"Other ingredients" are ingredients which do not provide any nutritional benefit, but which are required in order to aid in the manufacture of a quality product - also known as manufacturing aids, excipients, binders and fillers.

Other Ingredients Commonly Found in Capsules, Tablets and Powders

Flow aids

As the name implies, flow aids are added to make sure the powder flows at a consistent, controllable rate, whether for capsules, tablets or ready-to-mix products. The amount used will vary depending on the issues encountered, but is usually the lowest amount needed to get the desired result (often as little as a few milligrams per capsule).

Examples of typical flow aids are:

  • Corn starch
  • Dicalcium phosphate
  • Microcrystalline cellulose
  • Silicon dioxide
  • Magnesium stearate
  • Vegetable stearate


Lubricants are used primarily to prevent powder from sticking to the equipment, but also improve flow.

Typical lubricants are:

  • Corn starch
  • Glyceryl behenate
  • Hydrogenated vegetable oil
  • Microcrystalline cellulose
  • Silicon dioxide
  • Stearic acid
  • Magnesium stearate
  • Vegetable stearate


Used primarily in tablets, binders are compounds that are added which help to keep all the ingredients together when making a tablet (think snowball).

Typical binders include:

  • Dicalcium phosphate
  • Glyceryl behenate
  • Hydrogenated vegetable oil
  • Microcrystalline cellulose
  • Stearic acid
  • Vegetable fatty acids
  • Starch
  • Maltodextrin
  • Acacia gum
  • Glucose
  • Alginic acid


Often when formulating a capsule we will find that there is excess space available in the capsule. This can lead to weight inconsistency during manufacturing. Plus, excess space can make the capsules look very empty (not a good look). So, fillers are added to take up the extra space.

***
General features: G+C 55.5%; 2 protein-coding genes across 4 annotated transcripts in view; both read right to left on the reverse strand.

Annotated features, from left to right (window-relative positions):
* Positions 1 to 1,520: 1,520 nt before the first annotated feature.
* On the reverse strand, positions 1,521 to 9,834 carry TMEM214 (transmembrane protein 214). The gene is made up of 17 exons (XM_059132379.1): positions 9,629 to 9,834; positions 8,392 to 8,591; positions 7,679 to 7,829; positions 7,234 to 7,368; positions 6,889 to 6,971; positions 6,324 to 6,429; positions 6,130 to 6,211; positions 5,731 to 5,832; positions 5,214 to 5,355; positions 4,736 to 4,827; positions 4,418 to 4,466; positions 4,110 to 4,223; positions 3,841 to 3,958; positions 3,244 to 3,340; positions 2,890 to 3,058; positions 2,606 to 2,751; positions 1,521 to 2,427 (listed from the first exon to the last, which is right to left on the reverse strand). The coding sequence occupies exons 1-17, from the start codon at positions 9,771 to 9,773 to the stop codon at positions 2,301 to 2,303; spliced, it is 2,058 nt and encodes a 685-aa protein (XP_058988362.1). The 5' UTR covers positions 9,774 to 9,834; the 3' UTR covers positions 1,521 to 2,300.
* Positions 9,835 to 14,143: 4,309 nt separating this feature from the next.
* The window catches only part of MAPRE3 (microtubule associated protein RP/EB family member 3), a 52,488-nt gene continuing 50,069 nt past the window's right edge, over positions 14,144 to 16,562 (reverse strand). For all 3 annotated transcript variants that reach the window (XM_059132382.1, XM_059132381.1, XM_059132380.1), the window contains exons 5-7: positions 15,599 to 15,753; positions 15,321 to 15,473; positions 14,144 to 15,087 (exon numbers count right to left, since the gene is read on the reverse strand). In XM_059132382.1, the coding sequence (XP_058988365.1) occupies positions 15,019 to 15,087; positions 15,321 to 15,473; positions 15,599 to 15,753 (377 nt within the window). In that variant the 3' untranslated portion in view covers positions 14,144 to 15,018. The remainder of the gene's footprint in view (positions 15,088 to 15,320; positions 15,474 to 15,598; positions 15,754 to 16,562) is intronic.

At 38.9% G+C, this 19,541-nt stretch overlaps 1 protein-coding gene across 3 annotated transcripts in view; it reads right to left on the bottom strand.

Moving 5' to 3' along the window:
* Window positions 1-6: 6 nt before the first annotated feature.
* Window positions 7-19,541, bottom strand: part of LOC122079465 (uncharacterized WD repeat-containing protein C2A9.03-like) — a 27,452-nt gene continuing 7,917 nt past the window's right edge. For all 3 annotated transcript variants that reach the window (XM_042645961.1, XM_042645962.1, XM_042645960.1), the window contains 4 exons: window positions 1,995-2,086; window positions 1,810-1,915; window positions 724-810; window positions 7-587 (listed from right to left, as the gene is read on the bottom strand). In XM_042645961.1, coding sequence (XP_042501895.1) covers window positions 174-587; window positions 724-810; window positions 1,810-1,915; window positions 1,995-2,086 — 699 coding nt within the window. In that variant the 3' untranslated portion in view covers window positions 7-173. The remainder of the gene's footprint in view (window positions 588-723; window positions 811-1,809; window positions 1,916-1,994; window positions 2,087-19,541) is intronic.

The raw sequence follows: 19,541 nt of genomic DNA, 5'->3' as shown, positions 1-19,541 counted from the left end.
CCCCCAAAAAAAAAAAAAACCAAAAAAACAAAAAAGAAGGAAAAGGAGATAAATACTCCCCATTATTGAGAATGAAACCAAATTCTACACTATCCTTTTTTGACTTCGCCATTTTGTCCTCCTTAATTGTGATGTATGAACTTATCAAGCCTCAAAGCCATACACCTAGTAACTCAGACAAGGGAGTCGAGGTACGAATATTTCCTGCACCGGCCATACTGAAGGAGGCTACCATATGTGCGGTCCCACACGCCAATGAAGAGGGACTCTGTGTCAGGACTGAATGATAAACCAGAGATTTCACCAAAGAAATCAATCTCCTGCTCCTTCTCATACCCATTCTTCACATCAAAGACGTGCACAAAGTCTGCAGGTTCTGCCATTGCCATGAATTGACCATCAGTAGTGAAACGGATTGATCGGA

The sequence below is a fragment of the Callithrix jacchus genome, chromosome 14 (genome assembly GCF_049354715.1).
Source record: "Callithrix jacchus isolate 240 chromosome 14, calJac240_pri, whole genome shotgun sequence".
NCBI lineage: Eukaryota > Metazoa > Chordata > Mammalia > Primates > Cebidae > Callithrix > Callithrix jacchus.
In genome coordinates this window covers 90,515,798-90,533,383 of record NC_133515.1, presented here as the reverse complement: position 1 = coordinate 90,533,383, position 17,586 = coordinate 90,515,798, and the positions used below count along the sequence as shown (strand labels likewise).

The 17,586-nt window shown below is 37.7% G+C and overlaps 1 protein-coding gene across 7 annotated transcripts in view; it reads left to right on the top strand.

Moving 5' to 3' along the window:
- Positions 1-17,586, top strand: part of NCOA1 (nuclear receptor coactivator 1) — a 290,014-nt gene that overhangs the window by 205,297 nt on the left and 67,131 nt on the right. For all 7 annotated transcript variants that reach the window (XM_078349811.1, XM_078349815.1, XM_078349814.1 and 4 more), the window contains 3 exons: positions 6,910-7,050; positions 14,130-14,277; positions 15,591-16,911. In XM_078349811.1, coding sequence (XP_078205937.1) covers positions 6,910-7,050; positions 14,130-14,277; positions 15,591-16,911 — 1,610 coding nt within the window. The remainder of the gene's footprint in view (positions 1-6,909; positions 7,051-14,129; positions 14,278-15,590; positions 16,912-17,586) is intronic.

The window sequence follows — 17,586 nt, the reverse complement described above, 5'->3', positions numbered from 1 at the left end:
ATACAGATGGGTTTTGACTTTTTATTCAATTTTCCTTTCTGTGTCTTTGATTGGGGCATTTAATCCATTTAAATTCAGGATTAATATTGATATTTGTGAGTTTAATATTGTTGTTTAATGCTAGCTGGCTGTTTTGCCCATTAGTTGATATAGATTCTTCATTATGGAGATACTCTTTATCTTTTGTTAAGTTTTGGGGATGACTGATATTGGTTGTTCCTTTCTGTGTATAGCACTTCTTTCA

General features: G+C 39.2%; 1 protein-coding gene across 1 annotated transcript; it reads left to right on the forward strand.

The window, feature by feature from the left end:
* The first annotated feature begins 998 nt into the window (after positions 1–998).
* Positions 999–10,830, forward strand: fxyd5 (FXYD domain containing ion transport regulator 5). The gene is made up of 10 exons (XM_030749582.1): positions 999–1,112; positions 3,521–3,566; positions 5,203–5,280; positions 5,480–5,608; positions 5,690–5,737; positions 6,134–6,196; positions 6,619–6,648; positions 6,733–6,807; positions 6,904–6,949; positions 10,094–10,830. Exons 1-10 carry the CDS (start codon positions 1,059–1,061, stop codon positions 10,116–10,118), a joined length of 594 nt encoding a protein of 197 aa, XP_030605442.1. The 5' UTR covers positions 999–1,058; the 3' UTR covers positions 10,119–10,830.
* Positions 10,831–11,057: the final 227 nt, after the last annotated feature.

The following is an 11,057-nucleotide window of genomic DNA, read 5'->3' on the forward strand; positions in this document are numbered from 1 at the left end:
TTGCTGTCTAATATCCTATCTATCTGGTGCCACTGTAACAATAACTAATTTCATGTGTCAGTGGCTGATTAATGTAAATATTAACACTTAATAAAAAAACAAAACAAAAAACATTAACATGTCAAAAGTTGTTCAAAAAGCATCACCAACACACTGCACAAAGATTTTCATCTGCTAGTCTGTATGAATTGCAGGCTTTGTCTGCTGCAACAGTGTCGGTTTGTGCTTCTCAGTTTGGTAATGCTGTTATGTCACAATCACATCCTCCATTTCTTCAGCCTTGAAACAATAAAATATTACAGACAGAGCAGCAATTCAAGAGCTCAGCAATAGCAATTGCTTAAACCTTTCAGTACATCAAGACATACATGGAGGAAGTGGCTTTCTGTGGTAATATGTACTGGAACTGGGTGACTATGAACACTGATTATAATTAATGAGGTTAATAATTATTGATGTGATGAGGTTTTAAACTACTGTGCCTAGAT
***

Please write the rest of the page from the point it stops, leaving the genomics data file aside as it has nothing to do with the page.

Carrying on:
Fillers also add bulk to tablets when the active ingredient dosage is small, making it easier to consume.

Typical fillers include:

  • Rice flour
  • Lactose monohydrate
  • Calcium carbonate
  • Microcrystalline cellulose
  • Plant cellulose

Capsule shell

Capsule shells are typically either animal-based or vegetable-based, and are chosen based on various parameters as determined by the formulation and application. The ingredients for the capsule shell are seen in the Other Ingredients section of the label as:

  • Gelatin - animal-based and typically derived either from bovine or porcine collagen (or both), or marine (fish sources)
  • HydroxyPropyl Methyl Cellulose (also shown as HPMC or Hypromellose) - a vegetable-derived compound used for capsule shells.

Other "Other Ingredients" - usually found in ready-to-mix products


Ready-to-mix products (i.e. those designed to be mixed with water or juice and drunk) include things like proteins, greens drinks, sports supplements, etc.

These products frequently require some level of flavoring and/or sweetening to make them more palatable.

There is quite a variety of sweeteners available:

  • Cane Sugar
  • Sugar
  • Fructose
  • High fructose corn syrup
  • Sucrose
  • Sucralose
  • Stevia (several versions)
  • Monk fruit
  • Sugar alcohols (erythritol, xylitol, sorbitol)
  • others


Flavor is a very important consideration, and getting it just right can be a challenge (after all, no one is going to re-buy a product if the taste is bad).